I ran these points by University of Toronto biochemist Larry Moran of Sandwalk, University of Calgary theoretical biologist and physicist Stuart Kauffman, a few University of Toronto undergraduate and graduate students, as well as a few of my open-minded and intelligent friends a few weeks ago. Really the best counterargument I heard was that of Larry Moran, who said “well, what kind of sick individual would do this or want to do this?”. I have a few responses to this reasonable query. Firstly, what kind of sick individual would prioritize wealth, production efficiency, cosmetics, and the overt expression of wealth over every moral consideration for animals? Secondly, I don’t think that just because an act is suggestive of psychological ill is grounds to make it illegal. If I saw a person walking down the street talking to himself, or walking down bloor picking his nose, farting, and wearing a shirt covered in mustard stains, I would probably think there is a good chance that they might have certain psychological anomalies, but I wouldn’t think that any of these acts are worthy of arrest.
As I said at the beginning, I am not saying that people should rape animals. Nor am I saying that it is a particularly moral act. I’m simply saying that any society that allows what our society allows in terms of animal treatment would be nothing short of hypocritical for banning the rape of animals.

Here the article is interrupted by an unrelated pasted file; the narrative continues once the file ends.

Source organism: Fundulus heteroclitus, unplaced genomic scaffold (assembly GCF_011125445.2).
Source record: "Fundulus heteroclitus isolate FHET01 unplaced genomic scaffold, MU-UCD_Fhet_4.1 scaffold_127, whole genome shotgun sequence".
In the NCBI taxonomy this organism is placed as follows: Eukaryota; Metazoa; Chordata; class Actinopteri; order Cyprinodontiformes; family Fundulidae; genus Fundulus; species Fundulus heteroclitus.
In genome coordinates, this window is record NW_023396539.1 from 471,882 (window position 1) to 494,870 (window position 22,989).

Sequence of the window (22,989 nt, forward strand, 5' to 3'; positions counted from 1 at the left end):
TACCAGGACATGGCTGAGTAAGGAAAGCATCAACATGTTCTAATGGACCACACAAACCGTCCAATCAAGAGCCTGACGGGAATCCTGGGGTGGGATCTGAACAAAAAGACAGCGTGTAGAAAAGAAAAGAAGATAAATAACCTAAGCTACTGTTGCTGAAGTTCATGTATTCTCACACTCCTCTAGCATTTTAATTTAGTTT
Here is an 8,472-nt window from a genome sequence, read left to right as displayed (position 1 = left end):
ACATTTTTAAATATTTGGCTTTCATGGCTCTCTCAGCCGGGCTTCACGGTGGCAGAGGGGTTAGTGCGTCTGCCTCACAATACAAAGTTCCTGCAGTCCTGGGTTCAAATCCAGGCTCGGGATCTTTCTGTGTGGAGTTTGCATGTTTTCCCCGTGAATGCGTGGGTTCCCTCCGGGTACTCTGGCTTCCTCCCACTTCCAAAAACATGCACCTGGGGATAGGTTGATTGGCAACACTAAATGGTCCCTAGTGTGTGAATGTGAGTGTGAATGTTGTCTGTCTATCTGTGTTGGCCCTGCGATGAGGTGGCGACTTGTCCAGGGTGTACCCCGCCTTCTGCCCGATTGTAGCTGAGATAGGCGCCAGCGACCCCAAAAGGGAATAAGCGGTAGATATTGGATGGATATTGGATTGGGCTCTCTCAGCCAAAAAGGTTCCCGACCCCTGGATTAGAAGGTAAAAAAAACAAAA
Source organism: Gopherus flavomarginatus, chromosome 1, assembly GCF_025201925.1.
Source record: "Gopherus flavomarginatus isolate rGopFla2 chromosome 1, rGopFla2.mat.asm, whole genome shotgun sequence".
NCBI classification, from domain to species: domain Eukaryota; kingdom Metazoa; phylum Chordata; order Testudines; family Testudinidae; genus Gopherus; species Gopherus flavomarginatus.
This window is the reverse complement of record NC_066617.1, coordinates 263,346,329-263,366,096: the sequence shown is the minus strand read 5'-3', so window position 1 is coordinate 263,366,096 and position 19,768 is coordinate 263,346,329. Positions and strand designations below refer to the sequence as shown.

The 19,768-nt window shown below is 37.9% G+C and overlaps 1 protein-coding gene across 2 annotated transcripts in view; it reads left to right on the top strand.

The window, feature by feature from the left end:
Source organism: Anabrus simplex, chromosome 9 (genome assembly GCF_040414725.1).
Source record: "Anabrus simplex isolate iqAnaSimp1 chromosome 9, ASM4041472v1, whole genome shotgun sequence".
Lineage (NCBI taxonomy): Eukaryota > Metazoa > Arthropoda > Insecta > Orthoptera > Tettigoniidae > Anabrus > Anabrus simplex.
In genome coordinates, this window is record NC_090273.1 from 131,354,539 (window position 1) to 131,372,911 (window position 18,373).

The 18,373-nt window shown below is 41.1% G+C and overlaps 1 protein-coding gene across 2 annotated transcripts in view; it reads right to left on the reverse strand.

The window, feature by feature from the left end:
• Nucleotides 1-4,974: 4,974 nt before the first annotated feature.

This issue was brought to my mind in considering an argument made some time ago by Skatje Myers. Myers was basically saying that she doesn’t really see a reason why we should be banning consensual bestiality. If the animal appears to be interested and the human does, too, on what basis to the rest of us say “No”? Because we think it’s icky? I agree with Myers in the assertion that finding something icky is not a basis for banning it. If you think it’s icky, don’t do it yourself.
Now, this could bring up a whole other set of issues pertaining to the right of society to not have to see things that they do not want to see. The rights of society versus the rights of the individual is a very contentious issue. Where do we draw the line? On what basis do we allow one act that many people find to be gross to occur in public but not another? Do we eventually start allowing anal sex to occur in the stands of major sporting arenas during Disney on Ice? The question of where to draw the line, if anywhere, is a tough one. But even given this tough issue, I see no basis for banning the private raping of animals in a society that allows for so many other sorts of animal brutality.
Larry Moran has corrected me on a misrecollection of his comments. Larry corrects me as follows:
“Really the best counterargument I heard was that of Larry Moran, who said “well, what kind of sick individual would do this or want to do this?”.
That’s not exactly what I meant. What I was doing was warning you that this is what most people would be thinking rather than debating the issue you want to debate